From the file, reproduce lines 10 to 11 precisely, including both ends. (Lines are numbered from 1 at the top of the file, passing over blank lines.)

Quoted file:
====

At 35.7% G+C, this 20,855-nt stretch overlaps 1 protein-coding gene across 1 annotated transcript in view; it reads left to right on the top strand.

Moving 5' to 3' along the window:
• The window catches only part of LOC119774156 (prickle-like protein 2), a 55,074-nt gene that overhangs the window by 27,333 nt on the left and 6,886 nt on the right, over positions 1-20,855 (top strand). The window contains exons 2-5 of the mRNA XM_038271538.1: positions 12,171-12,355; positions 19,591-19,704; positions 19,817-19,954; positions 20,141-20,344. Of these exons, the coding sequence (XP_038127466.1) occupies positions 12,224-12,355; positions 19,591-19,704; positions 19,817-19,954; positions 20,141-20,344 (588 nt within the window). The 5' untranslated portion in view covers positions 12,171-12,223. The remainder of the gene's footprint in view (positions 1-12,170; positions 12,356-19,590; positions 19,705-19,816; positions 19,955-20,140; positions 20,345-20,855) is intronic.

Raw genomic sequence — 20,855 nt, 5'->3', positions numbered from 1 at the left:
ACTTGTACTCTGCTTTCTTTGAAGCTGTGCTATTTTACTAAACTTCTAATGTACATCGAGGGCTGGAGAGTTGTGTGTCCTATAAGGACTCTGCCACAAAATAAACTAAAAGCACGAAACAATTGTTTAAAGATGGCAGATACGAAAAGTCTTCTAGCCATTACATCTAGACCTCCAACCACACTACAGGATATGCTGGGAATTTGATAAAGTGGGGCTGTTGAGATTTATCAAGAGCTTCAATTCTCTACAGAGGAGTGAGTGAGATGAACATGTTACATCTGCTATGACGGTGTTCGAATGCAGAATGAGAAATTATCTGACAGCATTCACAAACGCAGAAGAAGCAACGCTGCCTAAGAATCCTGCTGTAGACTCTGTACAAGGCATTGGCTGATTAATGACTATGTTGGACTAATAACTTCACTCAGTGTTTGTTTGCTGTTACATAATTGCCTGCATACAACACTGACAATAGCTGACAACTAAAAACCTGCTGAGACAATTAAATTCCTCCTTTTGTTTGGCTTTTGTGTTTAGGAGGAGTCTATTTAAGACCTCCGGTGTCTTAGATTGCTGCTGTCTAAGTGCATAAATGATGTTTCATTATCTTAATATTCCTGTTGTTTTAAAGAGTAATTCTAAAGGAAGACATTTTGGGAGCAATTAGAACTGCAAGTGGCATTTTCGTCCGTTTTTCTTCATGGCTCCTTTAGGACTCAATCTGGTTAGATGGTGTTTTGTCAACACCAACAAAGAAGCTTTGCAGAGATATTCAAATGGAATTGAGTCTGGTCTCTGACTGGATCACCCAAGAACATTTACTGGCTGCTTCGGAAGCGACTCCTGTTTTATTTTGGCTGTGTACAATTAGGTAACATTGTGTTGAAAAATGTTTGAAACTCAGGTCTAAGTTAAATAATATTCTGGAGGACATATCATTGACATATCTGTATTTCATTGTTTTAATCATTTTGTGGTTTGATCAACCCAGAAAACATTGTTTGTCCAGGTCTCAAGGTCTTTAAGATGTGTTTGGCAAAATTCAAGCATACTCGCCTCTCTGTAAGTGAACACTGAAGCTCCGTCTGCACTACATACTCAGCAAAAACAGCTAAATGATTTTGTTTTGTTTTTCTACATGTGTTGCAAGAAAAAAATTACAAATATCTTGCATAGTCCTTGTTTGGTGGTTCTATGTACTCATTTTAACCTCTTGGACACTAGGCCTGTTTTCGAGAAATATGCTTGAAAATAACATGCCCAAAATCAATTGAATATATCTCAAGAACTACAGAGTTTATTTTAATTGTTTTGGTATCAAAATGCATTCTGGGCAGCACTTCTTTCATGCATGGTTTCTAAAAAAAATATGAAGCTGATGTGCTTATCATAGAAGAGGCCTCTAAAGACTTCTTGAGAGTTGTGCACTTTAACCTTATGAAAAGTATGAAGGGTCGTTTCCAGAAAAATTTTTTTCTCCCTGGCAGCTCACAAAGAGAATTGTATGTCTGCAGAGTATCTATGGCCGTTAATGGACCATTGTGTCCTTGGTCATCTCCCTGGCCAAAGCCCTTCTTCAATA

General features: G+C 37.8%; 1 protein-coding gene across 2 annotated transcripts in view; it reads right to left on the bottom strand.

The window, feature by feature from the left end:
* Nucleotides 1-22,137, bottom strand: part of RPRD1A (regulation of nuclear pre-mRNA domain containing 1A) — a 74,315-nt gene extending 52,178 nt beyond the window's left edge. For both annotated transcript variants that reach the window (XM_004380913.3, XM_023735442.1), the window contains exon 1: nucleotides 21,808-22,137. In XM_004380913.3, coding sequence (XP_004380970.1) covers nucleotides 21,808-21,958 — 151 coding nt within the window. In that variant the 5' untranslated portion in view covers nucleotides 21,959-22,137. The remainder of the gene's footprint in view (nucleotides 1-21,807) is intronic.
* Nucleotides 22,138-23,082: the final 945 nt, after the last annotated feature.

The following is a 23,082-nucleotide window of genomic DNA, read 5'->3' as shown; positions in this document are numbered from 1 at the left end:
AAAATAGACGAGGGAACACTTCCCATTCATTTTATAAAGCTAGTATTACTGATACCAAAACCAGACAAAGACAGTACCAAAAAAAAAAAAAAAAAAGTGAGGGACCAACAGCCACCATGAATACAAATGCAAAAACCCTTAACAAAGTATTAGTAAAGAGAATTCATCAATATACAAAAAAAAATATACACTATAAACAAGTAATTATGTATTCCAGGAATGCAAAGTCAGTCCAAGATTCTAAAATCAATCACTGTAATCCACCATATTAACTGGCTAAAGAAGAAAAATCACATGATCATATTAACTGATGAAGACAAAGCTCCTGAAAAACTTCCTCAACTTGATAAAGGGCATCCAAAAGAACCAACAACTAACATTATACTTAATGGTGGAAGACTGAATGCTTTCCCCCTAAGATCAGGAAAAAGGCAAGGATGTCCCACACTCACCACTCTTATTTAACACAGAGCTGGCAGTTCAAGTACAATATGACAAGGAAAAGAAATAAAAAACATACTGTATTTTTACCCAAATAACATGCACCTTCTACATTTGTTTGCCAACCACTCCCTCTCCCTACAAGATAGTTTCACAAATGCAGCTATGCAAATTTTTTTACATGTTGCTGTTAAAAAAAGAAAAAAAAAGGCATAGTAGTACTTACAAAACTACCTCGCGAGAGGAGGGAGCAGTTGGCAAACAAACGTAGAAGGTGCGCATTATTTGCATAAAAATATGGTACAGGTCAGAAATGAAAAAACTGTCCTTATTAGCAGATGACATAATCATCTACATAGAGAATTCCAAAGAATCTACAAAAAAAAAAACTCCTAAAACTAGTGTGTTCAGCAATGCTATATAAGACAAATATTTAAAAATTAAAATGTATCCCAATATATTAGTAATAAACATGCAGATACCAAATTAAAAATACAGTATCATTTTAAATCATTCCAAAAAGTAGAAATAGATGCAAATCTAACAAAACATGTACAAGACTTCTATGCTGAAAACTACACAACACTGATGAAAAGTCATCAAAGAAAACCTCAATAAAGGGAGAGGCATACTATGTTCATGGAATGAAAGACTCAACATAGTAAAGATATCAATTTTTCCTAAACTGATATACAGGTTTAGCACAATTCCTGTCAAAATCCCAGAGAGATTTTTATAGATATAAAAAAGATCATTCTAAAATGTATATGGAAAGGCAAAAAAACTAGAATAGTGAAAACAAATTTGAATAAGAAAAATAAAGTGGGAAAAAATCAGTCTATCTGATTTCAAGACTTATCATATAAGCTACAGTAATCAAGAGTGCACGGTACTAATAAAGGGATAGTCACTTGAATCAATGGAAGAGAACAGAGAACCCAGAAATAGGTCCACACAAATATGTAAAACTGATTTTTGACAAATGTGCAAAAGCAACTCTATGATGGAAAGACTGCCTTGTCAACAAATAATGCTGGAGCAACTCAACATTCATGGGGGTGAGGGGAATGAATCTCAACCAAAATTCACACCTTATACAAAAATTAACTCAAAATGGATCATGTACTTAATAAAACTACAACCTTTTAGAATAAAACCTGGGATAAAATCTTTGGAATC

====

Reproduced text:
The following is a 23,082-nucleotide window of genomic DNA, read 5'->3' as shown; positions in this document are numbered from 1 at the left end:
AAAATAGACGAGGGAACACTTCCCATTCATTTTATAAAGCTAGTATTACTGATACCAAAACCAGACAAAGACAGTACCAAAAAAAAAAAAAAAAAAGTGAGGGACCAACAGCCACCATGAATACAAATGCAAAAACCCTTAACAAAGTATTAGTAAAGAGAATTCATCAATATACAAAAAAAAATATACACTATAAACAAGTAATTATGTATTCCAGGAATGCAAAGTCAGTCCAAGATTCTAAAATCAATCACTGTAATCCACCATATTAACTGGCTAAAGAAGAAAAATCACATGATCATATTAACTGATGAAGACAAAGCTCCTGAAAAACTTCCTCAACTTGATAAAGGGCATCCAAAAGAACCAACAACTAACATTATACTTAATGGTGGAAGACTGAATGCTTTCCCCCTAAGATCAGGAAAAAGGCAAGGATGTCCCACACTCACCACTCTTATTTAACACAGAGCTGGCAGTTCAAGTACAATATGACAAGGAAAAGAAATAAAAAACATACTGTATTTTTACCCAAATAACATGCACCTTCTACATTTGTTTGCCAACCACTCCCTCTCCCTACAAGATAGTTTCACAAATGCAGCTATGCAAATTTTTTTACATGTTGCTGTTAAAAAAAGAAAAAAAAAGGCATAGTAGTACTTACAAAACTACCTCGCGAGAGGAGGGAGCAGTTGGCAAACAAACGTAGAAGGTGCGCATTATTTGCATAAAAATATGGTACAGGTCAGAAATGAAAAAACTGTCCTTATTAGCAGATGACATAATCATCTACATAGAGAATTCCAAAGAATCTACAAAAAAAAAAACTCCTAAAACTAGTGTGTTCAGCAATGCTATATAAGACAAATATTTAAAAATTAAAATGTATCCCAATATATTAGTAATAAACATGCAGATACCAAATTAAAAATACAGTATCATTTTAAATCATTCCAAAAAGTAGAAATAGATGCAAATCTAACAAAACATGTACAAGACTTCTATGCTGAAAACTACACAACACTGATGAAAAGTCATCAAAGAAAACCTCAATAAAGGGAGAGGCATACTATGTTCATGGAATGAAAGACTCAACATAGTAAAGATATCAATTTTTCCTAAACTGATATACAGGTTTAGCACAATTCCTGTCAAAATCCCAGAGAGATTTTTATAGATATAAAAAAGATCATTCTAAAATGTATATGGAAAGGCAAAAAAACTAGAATAGTGAAAACAAATTTGAATAAGAAAAATAAAGTGGGAAAAAATCAGTCTATCTGATTTCAAGACTTATCATATAAGCTACAGTAATCAAGAGTGCACGGTACTAATAAAGGGATAGTCACTTGAATCAATGGAAGAGAACAGAGAACCCAGAAATAGGTCCACACAAATATGTAAAACTGATTTTTGACAAATGTGCAAAAGCAACTCTATGATGGAAAGACTGCCTTGTCAACAAATAATGCTGGAGCAACTCAACATTCATGGGGGTGAGGGGAATGAATCTCAACCAAAATTCACACCTTATACAAAAATTAACTCAAAATGGATCATGTACTTAATAAAACTACAACCTTTTAGAATAAAACCTGGGATAAAATCTTTGGAATC